Parents shopping for textbooks for back-to-school can expect to pay as much as 10 per cent more than last year, in some cases.
The increase comes despite the Government's decision to roll back the general consumption tax it had imposed on textbooks during the 2012-2013 Budget Debate.
Just under two weeks ago, Education Minister Ronald Thwaites had told journalists that parents should see a considerable reduction in the money needed to provide the required books for their children, with the ministry's publication of an approved list of texts.
But checks by The Sunday Gleaner showed that while a few books had the price unchanged from last year, some reflected increases of up to 10 per cent, with the vast majority showing upwards price movement of between five and seven per cent.
One parent also pointed to a pack of writing books which had seen a 20 per cent price increase over last year.
However, Carlong Publishers, one of the major players in the book market, told The Sunday Gleaner that any increase in the price of its books would be moderate.
"Our secondary-level and primary-level supplementary books have been increased by between five and seven per cent for the 2012-2013 school year when compared to 2011-2012," said Dorothy Noel, publishing manager at Carlong.
"However, we have a major primary-level supplementary series, Integrated Studies, and these prices have been held by us," said Noel.
She said the prices of some other supplementary primary-level books have also been held steady by Carlong.
Last week, several shoppers in downtown Kingston complained bitterly about the price of the books.
"Every year dem raise up di ting dem, that's why single mothers like me ago always find tings hard," said Irvine McKenzie, a 53-year-old woman who was buying books.
Ms Mac, as she referred to herself, complained about the rise in the price of a pack of six writing books.
She told The Sunday Gleaner that last year the pack of books cost $500; now it is costing her $600. That is, an increase of 20 per cent.
"This $100 increase may seem little for average Jamaicans, but for a person (like me) who works $6,000 weekly and has to take care of four boys, it is a lot," McKenzie explained.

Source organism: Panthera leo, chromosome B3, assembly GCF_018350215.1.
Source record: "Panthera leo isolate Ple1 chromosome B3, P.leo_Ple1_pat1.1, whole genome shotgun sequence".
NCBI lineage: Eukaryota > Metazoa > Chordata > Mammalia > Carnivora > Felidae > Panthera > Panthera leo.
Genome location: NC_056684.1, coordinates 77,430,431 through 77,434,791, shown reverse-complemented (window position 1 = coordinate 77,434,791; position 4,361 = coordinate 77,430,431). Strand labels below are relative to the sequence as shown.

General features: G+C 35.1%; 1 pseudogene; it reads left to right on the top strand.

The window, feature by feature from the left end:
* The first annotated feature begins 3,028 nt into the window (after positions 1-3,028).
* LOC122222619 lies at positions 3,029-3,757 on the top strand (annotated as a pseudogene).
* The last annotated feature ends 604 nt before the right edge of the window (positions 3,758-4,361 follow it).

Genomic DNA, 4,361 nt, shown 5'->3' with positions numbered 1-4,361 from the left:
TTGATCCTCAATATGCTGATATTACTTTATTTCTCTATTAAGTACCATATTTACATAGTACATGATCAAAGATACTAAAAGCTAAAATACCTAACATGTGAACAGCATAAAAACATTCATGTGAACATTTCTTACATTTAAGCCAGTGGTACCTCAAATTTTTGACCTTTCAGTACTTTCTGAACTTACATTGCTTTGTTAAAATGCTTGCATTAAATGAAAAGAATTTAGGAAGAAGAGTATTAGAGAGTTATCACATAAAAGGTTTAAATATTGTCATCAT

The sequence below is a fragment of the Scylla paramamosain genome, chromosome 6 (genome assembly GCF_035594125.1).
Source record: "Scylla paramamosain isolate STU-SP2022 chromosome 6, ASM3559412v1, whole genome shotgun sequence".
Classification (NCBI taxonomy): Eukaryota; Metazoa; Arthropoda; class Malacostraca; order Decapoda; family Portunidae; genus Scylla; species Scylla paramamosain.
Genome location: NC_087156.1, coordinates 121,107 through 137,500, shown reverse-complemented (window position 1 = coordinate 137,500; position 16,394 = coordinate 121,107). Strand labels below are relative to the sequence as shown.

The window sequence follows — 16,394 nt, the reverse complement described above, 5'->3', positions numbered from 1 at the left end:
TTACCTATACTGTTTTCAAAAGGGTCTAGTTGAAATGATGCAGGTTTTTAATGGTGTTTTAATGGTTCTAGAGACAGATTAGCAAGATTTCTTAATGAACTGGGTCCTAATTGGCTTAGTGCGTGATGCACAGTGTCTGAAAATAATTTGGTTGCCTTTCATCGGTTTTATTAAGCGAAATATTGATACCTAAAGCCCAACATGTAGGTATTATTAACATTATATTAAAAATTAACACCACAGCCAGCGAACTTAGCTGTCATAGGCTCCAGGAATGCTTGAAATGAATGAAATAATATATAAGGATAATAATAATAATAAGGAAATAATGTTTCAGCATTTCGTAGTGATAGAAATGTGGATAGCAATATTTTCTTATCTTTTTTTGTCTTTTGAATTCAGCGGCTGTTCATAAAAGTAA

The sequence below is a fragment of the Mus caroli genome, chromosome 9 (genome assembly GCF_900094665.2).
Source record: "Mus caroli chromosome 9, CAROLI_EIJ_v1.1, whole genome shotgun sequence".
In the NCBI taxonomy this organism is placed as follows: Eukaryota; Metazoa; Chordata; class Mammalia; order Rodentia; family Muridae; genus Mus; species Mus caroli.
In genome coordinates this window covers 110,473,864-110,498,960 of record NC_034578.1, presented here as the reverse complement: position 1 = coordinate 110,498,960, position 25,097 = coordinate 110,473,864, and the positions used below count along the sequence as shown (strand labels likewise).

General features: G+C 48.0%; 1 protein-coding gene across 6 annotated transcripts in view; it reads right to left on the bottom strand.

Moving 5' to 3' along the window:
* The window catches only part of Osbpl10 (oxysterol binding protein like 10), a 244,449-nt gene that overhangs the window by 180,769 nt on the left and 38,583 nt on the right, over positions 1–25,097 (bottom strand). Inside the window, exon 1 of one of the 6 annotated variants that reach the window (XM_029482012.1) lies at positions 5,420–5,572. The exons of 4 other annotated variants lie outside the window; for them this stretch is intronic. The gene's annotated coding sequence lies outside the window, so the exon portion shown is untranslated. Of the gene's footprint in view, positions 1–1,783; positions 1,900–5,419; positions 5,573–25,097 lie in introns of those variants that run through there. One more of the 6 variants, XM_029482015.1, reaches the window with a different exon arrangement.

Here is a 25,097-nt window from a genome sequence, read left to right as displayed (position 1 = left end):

"The books dem really expensive, but me can't do much bout dat. Me nuh have nuh education, so me want my boy fi come get it so me affi go buy dem same way," said Theodore Smith, a 43-year-old mason.
He told The Sunday Gleaner that his most difficult part, the school fee, had already been taken care of, so he will try his best to get all the books his 16-year-old son needs.
Thwaites had told journalists that based on his ministry's survey and with its publication of an approved list, it will cost just over $6,100 to fill a book list at the grade-one and grade-two level.
It should cost just over $7,000 for grade-three books, $12,800 for grade-four books, $11,800 for grade-five books and just under $13,500 for grade-six books.
At the secondary level, the ministry claimed that books at the grades 7-9 levels should cost approximately $15,000 while grades 10 and 11 books should cost approximately $17,600.
In the meantime, parents might not have the annual Consumer Affairs Commission's (CAC) survey of book prices to show them where they can find the bargains this year.
Last Friday, the CAC said while it has completed its annual survey, it was in talks with portfolio minister Anthony Hylton about when and how the findings will be released.
Usually, the CAC releases its findings by this time to give consumers an idea of where the cheapest books can be found.